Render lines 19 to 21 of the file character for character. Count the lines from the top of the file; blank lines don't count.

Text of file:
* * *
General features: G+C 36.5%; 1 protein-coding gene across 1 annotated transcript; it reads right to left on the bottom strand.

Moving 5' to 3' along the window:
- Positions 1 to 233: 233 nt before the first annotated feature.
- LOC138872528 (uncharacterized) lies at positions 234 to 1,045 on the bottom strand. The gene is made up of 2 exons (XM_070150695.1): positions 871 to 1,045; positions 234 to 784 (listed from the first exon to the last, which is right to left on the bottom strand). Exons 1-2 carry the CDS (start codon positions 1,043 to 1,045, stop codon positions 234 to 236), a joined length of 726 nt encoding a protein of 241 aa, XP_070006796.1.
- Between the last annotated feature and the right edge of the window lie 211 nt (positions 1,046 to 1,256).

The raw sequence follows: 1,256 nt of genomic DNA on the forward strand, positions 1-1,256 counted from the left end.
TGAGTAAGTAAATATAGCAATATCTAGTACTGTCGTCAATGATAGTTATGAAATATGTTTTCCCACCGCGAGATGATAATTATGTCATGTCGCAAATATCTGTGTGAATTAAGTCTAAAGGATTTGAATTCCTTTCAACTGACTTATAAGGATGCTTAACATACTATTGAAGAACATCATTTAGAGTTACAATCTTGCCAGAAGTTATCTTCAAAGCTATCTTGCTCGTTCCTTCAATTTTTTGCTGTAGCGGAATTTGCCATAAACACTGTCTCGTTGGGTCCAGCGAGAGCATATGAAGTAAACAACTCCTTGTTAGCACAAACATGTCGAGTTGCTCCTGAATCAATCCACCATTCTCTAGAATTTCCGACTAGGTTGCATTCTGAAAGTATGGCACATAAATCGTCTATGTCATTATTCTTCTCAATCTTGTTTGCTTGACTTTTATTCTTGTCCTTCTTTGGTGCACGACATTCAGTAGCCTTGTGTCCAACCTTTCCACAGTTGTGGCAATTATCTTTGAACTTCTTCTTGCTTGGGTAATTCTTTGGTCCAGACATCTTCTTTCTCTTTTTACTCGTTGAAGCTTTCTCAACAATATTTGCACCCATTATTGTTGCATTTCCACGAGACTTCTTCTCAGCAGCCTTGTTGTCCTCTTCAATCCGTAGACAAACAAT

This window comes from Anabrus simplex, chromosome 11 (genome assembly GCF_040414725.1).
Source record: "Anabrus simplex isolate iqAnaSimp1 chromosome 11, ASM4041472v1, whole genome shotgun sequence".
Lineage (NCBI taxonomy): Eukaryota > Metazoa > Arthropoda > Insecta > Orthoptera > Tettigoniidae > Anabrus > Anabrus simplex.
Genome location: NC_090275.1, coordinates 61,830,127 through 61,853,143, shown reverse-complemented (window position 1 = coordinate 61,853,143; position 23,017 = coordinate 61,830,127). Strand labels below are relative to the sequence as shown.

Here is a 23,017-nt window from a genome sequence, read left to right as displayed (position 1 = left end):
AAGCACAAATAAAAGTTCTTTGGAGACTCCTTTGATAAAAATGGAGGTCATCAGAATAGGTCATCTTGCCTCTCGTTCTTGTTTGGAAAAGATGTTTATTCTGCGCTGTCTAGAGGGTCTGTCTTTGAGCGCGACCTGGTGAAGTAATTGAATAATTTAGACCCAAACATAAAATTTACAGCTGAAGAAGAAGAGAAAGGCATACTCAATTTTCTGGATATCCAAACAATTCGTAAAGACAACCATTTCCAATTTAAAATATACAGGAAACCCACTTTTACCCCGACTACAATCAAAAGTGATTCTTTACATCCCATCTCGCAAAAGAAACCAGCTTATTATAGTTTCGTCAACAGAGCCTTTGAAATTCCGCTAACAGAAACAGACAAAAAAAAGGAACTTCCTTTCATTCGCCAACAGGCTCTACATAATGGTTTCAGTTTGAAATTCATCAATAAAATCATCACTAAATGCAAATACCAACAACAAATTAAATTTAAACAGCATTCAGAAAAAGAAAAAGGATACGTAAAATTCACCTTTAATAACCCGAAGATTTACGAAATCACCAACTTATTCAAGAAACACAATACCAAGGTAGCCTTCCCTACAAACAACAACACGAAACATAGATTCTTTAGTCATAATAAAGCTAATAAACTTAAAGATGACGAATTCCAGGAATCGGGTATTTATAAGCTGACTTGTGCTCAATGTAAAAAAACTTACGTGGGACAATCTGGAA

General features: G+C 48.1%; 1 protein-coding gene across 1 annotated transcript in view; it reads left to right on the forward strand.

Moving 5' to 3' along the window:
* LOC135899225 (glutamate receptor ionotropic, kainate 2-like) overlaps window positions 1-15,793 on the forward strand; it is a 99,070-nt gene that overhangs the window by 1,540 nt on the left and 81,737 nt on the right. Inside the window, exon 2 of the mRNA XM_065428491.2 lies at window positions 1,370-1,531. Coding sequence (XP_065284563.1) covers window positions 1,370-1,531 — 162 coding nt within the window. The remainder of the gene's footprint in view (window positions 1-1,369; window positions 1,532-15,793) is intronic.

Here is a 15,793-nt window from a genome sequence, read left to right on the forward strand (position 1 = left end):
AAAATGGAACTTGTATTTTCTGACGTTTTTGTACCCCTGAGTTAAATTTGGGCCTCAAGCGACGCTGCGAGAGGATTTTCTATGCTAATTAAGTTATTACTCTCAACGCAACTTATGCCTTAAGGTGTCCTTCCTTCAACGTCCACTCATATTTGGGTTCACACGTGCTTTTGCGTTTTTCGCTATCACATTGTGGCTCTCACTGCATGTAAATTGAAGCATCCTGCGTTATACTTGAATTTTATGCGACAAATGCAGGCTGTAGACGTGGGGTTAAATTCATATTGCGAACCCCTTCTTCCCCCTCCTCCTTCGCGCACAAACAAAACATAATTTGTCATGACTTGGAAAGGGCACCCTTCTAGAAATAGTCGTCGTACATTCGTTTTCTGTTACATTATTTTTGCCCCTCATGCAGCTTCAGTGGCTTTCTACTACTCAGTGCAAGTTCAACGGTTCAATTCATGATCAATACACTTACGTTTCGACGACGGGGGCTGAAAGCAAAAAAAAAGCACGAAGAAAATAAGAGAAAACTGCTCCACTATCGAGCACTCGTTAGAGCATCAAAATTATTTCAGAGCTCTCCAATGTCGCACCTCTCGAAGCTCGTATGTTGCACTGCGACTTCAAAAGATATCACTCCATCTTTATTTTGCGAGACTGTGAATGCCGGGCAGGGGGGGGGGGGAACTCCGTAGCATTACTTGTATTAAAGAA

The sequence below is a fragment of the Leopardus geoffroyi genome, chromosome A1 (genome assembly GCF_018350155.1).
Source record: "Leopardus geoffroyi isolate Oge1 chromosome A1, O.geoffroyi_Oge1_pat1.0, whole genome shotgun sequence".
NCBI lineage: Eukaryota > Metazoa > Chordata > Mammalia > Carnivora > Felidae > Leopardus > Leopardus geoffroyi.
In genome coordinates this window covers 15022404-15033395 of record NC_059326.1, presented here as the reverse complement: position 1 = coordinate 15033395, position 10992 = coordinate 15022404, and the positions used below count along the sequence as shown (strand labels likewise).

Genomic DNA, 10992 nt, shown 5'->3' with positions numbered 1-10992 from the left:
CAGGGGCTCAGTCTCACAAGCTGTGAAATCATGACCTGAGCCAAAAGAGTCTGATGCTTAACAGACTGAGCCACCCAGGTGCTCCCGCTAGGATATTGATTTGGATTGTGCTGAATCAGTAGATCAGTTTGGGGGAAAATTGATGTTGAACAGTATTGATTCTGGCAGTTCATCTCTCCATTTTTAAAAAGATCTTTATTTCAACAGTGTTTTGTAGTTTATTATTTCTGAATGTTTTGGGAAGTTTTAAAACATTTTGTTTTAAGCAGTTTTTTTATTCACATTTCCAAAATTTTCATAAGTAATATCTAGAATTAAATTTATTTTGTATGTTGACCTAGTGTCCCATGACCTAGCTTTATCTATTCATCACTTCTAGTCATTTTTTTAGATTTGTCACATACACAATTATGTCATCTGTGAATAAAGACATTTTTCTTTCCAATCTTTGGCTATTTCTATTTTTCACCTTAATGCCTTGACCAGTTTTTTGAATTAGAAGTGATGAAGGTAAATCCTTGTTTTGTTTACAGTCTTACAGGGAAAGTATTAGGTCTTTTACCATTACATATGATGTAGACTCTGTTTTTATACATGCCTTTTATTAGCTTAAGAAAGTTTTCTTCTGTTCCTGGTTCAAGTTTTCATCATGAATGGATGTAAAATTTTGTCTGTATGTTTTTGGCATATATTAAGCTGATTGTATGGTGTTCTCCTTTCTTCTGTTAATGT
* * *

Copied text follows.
The sequence below is a fragment of the Leopardus geoffroyi genome, chromosome A1 (genome assembly GCF_018350155.1).
Source record: "Leopardus geoffroyi isolate Oge1 chromosome A1, O.geoffroyi_Oge1_pat1.0, whole genome shotgun sequence".
NCBI lineage: Eukaryota > Metazoa > Chordata > Mammalia > Carnivora > Felidae > Leopardus > Leopardus geoffroyi.